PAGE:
Written by Martin Hodgson

In the earliest days of the 20th century, right across the Continental United States, motordromes were filled with thousands of spectators watching the fastest men on two wheels battle it out on the board track. Amongst the powerhouse factory teams, the big corporate sponsors and the inevitable carnage and death, was a remarkable kid racer. Nearly 100 years on, Indian Motorcycle company has turned to one of Europe’s premier custom workshops and the World’s best suppliers to honour Albert ‘Shrimp’ Burns. The Glimmer Twins of Anvil Motociclette have handcrafted a Flat Track Scout Sixty Racer that’s world unveil will happen today in France the moment this article goes live.

Indian has spared no expense in making this special tribute come to fruition with France’s Wheels & Waves festival chosen for the reveal. But the ‘Shrimp’ as it is known is no static display, with talented Italian flat track rider, Emanuele Marzotto, drafted in to race the Indian in the El Rollo flat track race this Sunday. First however a new Indian Scout Sixty was shipped to the Northern Italian workshop of San Marco and Phonz to begin the journey.“One of our greatest passions is to read about motorcycle history. During our research we found out about Shrimp’s story and we were suddenly fascinated by him.”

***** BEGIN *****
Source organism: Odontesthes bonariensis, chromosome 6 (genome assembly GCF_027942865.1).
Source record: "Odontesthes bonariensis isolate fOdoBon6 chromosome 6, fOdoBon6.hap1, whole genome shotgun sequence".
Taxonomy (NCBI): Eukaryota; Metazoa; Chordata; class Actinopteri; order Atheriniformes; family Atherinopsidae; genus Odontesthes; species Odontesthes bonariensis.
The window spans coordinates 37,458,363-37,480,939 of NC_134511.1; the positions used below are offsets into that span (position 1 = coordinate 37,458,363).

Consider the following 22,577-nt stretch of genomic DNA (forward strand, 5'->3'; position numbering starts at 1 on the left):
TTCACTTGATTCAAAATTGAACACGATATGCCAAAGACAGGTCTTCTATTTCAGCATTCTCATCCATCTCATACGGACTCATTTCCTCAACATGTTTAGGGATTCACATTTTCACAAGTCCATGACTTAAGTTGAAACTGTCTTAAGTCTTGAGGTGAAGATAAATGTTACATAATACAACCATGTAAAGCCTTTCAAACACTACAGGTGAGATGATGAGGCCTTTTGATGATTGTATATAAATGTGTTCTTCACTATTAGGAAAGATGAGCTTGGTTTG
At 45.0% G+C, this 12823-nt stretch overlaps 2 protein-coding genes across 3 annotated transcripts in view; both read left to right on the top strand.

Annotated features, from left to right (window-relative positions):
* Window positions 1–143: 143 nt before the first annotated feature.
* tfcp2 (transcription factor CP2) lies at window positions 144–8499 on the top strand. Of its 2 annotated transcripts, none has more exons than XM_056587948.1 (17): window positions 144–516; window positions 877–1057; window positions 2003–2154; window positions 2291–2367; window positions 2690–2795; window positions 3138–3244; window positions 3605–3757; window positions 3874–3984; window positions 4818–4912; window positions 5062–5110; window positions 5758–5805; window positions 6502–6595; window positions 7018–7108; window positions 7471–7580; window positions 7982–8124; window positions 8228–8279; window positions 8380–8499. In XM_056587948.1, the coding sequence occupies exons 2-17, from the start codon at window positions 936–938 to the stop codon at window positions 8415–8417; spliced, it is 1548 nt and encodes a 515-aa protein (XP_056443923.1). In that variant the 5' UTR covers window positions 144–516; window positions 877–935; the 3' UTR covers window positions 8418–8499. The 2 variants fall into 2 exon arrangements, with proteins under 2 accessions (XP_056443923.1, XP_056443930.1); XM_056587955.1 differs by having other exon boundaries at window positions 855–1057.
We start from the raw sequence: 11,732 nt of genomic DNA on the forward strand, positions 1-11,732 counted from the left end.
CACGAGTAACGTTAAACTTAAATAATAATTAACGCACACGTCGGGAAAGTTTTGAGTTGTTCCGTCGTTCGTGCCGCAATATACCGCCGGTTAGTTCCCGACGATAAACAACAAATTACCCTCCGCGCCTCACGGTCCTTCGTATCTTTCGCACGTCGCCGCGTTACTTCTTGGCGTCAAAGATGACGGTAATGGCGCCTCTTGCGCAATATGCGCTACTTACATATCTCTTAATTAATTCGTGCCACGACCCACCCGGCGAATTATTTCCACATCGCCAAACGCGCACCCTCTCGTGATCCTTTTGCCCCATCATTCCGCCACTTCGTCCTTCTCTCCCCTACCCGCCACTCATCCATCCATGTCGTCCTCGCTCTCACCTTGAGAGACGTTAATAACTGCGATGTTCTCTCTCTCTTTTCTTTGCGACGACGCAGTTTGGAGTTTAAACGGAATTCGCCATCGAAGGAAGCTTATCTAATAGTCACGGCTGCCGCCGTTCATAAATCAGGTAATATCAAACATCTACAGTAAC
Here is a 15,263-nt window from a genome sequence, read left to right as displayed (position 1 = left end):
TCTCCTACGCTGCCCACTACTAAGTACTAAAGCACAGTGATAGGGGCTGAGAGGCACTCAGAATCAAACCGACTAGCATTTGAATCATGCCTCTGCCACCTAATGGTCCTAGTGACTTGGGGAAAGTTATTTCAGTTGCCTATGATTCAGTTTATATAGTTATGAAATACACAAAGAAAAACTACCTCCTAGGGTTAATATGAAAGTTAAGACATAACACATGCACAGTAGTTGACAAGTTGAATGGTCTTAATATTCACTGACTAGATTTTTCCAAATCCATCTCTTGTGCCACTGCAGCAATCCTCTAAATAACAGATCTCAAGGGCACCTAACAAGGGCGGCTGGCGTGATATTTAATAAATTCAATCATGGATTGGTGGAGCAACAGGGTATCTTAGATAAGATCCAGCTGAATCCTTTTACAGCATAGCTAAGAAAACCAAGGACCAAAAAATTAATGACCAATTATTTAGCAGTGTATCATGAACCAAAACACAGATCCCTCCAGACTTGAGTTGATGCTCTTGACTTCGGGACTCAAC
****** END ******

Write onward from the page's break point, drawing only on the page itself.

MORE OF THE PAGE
So black, deep space is jealous

What captivated the pair was the short life of Shrimp Burns, who started racing professionally at just fourteen years of age. The California Kid was winning so often his adult rivals tried to have him run out of the sport. Known for riding injured, the wonder boy took victory at a major meet despite riding with a fractured collarbone and broken shoulder. Signing with Indian in 1920 Shrimp continued his remarkable career, a spectacular win on the new Beverly Hills 1.25-mile coming when he went from mid pack to winner with an incredible last lap move. But just two days after his 23rd Birthday he died on track in Ohio with his fiancé watching on having come to surprise him.